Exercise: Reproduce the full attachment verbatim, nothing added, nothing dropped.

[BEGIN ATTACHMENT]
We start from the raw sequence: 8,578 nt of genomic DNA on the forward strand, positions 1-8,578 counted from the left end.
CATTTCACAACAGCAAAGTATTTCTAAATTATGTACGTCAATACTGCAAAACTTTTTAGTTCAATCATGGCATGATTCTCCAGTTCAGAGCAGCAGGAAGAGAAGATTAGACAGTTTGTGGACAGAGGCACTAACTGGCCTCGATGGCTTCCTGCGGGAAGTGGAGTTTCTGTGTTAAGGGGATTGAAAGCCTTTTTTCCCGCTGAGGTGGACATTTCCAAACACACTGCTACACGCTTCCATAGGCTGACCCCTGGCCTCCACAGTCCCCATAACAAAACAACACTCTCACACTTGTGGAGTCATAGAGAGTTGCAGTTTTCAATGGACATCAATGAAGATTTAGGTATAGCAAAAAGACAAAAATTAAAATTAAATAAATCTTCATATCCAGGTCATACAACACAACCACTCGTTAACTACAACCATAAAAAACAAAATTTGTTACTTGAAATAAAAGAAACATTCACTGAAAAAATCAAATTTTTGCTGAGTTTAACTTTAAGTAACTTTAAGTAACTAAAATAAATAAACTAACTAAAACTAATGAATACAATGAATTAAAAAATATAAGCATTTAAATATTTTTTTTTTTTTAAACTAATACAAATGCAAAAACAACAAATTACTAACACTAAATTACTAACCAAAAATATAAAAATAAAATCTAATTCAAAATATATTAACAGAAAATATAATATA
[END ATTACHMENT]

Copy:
We start from the raw sequence: 8,578 nt of genomic DNA on the forward strand, positions 1-8,578 counted from the left end.
CATTTCACAACAGCAAAGTATTTCTAAATTATGTACGTCAATACTGCAAAACTTTTTAGTTCAATCATGGCATGATTCTCCAGTTCAGAGCAGCAGGAAGAGAAGATTAGACAGTTTGTGGACAGAGGCACTAACTGGCCTCGATGGCTTCCTGCGGGAAGTGGAGTTTCTGTGTTAAGGGGATTGAAAGCCTTTTTTCCCGCTGAGGTGGACATTTCCAAACACACTGCTACACGCTTCCATAGGCTGACCCCTGGCCTCCACAGTCCCCATAACAAAACAACACTCTCACACTTGTGGAGTCATAGAGAGTTGCAGTTTTCAATGGACATCAATGAAGATTTAGGTATAGCAAAAAGACAAAAATTAAAATTAAATAAATCTTCATATCCAGGTCATACAACACAACCACTCGTTAACTACAACCATAAAAAACAAAATTTGTTACTTGAAATAAAAGAAACATTCACTGAAAAAATCAAATTTTTGCTGAGTTTAACTTTAAGTAACTTTAAGTAACTAAAATAAATAAACTAACTAAAACTAATGAATACAATGAATTAAAAAATATAAGCATTTAAATATTTTTTTTTTTTTAAACTAATACAAATGCAAAAACAACAAATTACTAACACTAAATTACTAACCAAAAATATAAAAATAAAATCTAATTCAAAATATATTAACAGAAAATATAATATA